Back when I begun making C++ game programming tutorials in my spare time for the YouTube community, I was driven to create because the resource had not been available to me when I had first been learning to program. I had to create that which I was not fortunate enough to receive.
And I feel the exact same way about entertainment in Esperanto. I gotta teach people how to make games and animations and films. I gotta teach people how to use kdenlive and Love2d and Synfig. I gotta make games to help others – and myself – learn. I gotta start a revolucio de amuzaĵoj.
Right now, I’ve been working on Fantazio de Esperanto (Android language practicing game), Verdlando (an online-RPG, fork from PyORPG), Language Village (think language immersion in a Harvest Moon-style game), a video guide to why you should use Linux, how to install, and how to use it, and my future video tutorials, traditionally for the English-speaking community, I now consider how to translate into Esperanto as well.
And what sucks is that I don’t have flawless Esperanto skills. But it also drives me to create educational programs where you can hear and read Esperanto dialogue, and participate and experiment, in order to get a better, more full understanding.
And with collaboration from others, we can create more content. And creating content is cheap – it costs time, but the software is free, the tools are free. So I feel a need to share information on how to make games and films with the World, and with the Esperanto community.
(Edit) Aliaj Lingvoj
I’m adding this in, since it’s something I’ve discovered since picking up Spanish again to learn — it is much easier for me to go from Esperanto -> Spanish than English -> Spanish.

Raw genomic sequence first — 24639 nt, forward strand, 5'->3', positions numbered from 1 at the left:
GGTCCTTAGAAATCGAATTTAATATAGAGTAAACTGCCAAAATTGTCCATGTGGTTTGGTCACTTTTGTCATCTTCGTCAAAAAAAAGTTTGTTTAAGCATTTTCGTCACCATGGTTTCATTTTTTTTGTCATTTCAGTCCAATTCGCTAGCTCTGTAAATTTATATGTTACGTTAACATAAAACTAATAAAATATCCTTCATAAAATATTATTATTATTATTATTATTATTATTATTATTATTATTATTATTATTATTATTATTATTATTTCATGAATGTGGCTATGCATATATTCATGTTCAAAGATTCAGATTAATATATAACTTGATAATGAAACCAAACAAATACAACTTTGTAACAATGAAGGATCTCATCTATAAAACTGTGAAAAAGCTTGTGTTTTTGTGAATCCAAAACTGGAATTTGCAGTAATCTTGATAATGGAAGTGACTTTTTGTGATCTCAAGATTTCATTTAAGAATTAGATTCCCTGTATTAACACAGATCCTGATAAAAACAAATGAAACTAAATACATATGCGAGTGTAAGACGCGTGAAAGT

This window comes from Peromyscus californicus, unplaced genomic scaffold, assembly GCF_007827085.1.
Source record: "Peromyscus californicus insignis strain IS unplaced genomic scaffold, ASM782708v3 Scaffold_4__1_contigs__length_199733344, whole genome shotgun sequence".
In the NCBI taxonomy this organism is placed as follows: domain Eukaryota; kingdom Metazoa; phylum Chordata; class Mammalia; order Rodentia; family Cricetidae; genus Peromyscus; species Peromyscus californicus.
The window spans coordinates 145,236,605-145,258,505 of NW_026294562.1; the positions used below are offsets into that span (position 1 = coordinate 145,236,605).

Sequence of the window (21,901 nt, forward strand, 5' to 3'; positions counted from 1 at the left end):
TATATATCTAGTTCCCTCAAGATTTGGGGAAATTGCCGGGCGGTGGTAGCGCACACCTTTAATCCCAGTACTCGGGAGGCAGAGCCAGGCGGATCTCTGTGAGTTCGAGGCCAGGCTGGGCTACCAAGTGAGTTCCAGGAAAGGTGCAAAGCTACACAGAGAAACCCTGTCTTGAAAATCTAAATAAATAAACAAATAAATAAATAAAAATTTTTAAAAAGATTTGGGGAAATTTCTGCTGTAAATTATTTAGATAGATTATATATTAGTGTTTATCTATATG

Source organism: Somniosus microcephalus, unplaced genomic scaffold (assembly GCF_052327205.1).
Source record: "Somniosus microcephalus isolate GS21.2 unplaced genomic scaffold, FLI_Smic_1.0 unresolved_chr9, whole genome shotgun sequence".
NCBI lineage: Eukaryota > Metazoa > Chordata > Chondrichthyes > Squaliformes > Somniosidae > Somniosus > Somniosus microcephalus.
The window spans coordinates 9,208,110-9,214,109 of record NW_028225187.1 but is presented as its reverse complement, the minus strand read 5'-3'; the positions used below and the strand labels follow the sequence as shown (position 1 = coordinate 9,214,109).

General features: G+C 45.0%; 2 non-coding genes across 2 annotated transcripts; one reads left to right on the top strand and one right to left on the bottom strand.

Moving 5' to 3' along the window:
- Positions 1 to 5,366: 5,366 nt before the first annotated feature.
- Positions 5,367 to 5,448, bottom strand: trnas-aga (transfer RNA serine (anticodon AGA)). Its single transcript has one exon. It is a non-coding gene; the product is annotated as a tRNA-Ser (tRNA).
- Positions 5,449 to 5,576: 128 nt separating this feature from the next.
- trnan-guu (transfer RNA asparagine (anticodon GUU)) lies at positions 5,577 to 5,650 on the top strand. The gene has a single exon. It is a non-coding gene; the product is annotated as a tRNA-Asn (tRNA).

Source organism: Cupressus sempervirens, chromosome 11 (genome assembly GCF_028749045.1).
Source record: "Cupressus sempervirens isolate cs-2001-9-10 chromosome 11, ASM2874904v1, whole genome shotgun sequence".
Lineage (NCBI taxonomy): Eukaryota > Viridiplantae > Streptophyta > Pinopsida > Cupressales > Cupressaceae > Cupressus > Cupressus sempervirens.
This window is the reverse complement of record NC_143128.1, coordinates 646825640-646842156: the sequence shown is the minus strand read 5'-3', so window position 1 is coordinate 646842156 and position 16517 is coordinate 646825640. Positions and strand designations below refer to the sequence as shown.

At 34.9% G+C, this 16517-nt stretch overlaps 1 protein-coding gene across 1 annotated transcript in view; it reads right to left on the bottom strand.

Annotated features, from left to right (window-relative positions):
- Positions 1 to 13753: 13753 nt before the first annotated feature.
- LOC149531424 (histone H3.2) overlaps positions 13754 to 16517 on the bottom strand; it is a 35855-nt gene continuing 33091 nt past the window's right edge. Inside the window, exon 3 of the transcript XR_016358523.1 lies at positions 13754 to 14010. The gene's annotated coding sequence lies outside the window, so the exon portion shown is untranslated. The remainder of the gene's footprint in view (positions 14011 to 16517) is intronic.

There are so many homonyms in English, that when I want to find the word in Spanish, I first have to define the word I’m trying to figure out.
“I turned the computer on” — which on do I need? Translations for on:
In Esperanto, I know that I would say, “Mi ŝaltis la komputilon”, so I can use the Lernu dictionary to go from ŝalti in Esperanto to encender in Español.
English is also so idiomatic, once you’re working with multiple languages you realize that things like “turn on” may not actually make any sense.
So what? SO WHAT?!
I don’t know. I mean, I’m not here to convert you, I’m just sharing why I bother. I mean, peeps don’t like it when you write off their hobbies as uselessness, ya’know?!
So I still love C++, so I learn Esperanto, so I secretly watch K-Dramas?! Don’t laugh at me. ;o; It’s one of those weird hobbies where even your best friends won’t partake, so you only talk about it online. But you become obsessed, and you can’t stop thinking about it (great, now I think about programming AND Esperanto all the time!) and you only have Esperanto-language music CDs in your car, but you’re embarrased when you’re driving someone around (“Here, let’s change this to NPR…”).
Anyway, if you want to happen to see what I’ve done in the Esperanto community, because maybe you like my work in general, here are some of my projects:
- MoosaderEO – A mish-mash of Esperanto-language videos. Animations, RPG Maker games (and other games), attempting to review Psychonauts in Esperanto, y’know.
- Esperanimeo – An entertainment blog where I desperately try to recruit new authors. We have fansubs, comics, romhacks, a Minecraft server (Minecraft is available in Esperanto).
- Esperanto Arcade – My favorite things in the world: Programming, Open Source, and obscure language. My mission is to teach people how to make games, then have them contribute Open Source games.
- Praktiku Esperanton – My G+ community based around video chatting and practicing our Esperantoness.